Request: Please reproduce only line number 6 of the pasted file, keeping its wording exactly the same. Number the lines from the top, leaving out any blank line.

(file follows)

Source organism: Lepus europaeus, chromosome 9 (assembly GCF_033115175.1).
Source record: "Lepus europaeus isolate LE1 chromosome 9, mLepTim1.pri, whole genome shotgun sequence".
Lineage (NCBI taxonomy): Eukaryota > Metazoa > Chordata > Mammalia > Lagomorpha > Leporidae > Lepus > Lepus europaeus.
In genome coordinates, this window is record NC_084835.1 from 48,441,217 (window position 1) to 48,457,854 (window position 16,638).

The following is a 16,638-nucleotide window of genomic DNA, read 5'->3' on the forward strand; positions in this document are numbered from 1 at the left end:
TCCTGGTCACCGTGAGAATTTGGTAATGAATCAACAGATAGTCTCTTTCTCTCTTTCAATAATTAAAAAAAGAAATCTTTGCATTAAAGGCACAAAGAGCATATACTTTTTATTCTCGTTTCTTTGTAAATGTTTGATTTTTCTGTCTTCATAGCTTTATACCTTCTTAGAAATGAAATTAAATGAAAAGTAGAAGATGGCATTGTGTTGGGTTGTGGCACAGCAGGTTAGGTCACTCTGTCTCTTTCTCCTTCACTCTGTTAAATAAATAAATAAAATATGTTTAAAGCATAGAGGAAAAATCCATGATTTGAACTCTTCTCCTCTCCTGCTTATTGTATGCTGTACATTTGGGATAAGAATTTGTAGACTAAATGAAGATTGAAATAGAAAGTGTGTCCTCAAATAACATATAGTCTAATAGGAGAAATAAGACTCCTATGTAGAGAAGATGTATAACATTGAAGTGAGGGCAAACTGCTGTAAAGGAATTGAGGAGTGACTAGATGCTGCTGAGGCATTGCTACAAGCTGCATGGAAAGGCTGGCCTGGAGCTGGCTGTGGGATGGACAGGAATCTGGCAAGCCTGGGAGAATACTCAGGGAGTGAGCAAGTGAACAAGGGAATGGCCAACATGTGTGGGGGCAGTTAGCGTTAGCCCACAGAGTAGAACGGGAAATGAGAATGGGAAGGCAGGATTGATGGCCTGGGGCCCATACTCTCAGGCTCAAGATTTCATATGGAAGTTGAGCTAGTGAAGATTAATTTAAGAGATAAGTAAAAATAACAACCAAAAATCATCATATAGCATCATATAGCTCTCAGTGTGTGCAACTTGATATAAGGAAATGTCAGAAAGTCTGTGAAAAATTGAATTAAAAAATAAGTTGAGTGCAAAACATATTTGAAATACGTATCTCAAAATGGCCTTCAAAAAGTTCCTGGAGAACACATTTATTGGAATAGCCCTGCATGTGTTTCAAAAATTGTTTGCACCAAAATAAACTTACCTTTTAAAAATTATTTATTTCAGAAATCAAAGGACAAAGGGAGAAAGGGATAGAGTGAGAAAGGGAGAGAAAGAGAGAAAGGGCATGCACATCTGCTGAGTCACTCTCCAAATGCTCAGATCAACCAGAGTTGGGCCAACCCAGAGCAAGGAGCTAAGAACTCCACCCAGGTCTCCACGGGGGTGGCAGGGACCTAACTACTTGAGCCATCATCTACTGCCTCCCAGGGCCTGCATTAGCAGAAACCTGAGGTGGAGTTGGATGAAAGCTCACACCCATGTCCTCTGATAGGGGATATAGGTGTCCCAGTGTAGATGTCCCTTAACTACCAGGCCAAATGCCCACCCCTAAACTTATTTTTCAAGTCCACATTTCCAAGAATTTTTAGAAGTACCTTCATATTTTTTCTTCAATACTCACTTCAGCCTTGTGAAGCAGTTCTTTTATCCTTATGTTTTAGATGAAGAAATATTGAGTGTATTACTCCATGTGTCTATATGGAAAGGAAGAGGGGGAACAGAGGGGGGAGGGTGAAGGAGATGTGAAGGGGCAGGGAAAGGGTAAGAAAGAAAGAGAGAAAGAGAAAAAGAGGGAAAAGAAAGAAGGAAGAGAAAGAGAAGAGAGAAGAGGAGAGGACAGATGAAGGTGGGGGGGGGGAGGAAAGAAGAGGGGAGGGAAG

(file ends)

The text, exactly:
TCCTGGTCACCGTGAGAATTTGGTAATGAATCAACAGATAGTCTCTTTCTCTCTTTCAATAATTAAAAAAAGAAATCTTTGCATTAAAGGCACAAAGAGCATATACTTTTTATTCTCGTTTCTTTGTAAATGTTTGATTTTTCTGTCTTCATAGCTTTATACCTTCTTAGAAATGAAATTAAATGAAAAGTAGAAGATGGCATTGTGTTGGGTTGTGGCACAGCAGGTTAGGTCACTCTGTCTCTTTCTCCTTCACTCTGTTAAATAAATAAATAAAATATGTTTAAAGCATAGAGGAAAAATCCATGATTTGAACTCTTCTCCTCTCCTGCTTATTGTATGCTGTACATTTGGGATAAGAATTTGTAGACTAAATGAAGATTGAAATAGAAAGTGTGTCCTCAAATAACATATAGTCTAATAGGAGAAATAAGACTCCTATGTAGAGAAGATGTATAACATTGAAGTGAGGGCAAACTGCTGTAAAGGAATTGAGGAGTGACTAGATGCTGCTGAGGCATTGCTACAAGCTGCATGGAAAGGCTGGCCTGGAGCTGGCTGTGGGATGGACAGGAATCTGGCAAGCCTGGGAGAATACTCAGGGAGTGAGCAAGTGAACAAGGGAATGGCCAACATGTGTGGGGGCAGTTAGCGTTAGCCCACAGAGTAGAACGGGAAATGAGAATGGGAAGGCAGGATTGATGGCCTGGGGCCCATACTCTCAGGCTCAAGATTTCATATGGAAGTTGAGCTAGTGAAGATTAATTTAAGAGATAAGTAAAAATAACAACCAAAAATCATCATATAGCATCATATAGCTCTCAGTGTGTGCAACTTGATATAAGGAAATGTCAGAAAGTCTGTGAAAAATTGAATTAAAAAATAAGTTGAGTGCAAAACATATTTGAAATACGTATCTCAAAATGGCCTTCAAAAAGTTCCTGGAGAACACATTTATTGGAATAGCCCTGCATGTGTTTCAAAAATTGTTTGCACCAAAATAAACTTACCTTTTAAAAATTATTTATTTCAGAAATCAAAGGACAAAGGGAGAAAGGGATAGAGTGAGAAAGGGAGAGAAAGAGAGAAAGGGCATGCACATCTGCTGAGTCACTCTCCAAATGCTCAGATCAACCAGAGTTGGGCCAACCCAGAGCAAGGAGCTAAGAACTCCACCCAGGTCTCCACGGGGGTGGCAGGGACCTAACTACTTGAGCCATCATCTACTGCCTCCCAGGGCCTGCATTAGCAGAAACCTGAGGTGGAGTTGGATGAAAGCTCACACCCATGTCCTCTGATAGGGGATATAGGTGTCCCAGTGTAGATGTCCCTTAACTACCAGGCCAAATGCCCACCCCTAAACTTATTTTTCAAGTCCACATTTCCAAGAATTTTTAGAAGTACCTTCATATTTTTTCTTCAATACTCACTTCAGCCTTGTGAAGCAGTTCTTTTATCCTTATGTTTTAGATGAAGAAATATTGAGTGTATTACTCCATGTGTCTATATGGAAAGGAAGAGGGGGAACAGAGGGGGGAGGGTGAAGGAGATGTGAAGGGGCAGGGAAAGGGTAAGAAAGAAAGAGAGAAAGAGAAAAAGAGGGAAAAGAAAGAAGGAAGAGAAAGAGAAGAGAGAAGAGGAGAGGACAGATGAAGGTGGGGGGGGGGAGGAAAGAAGAGGGGAGGGAAG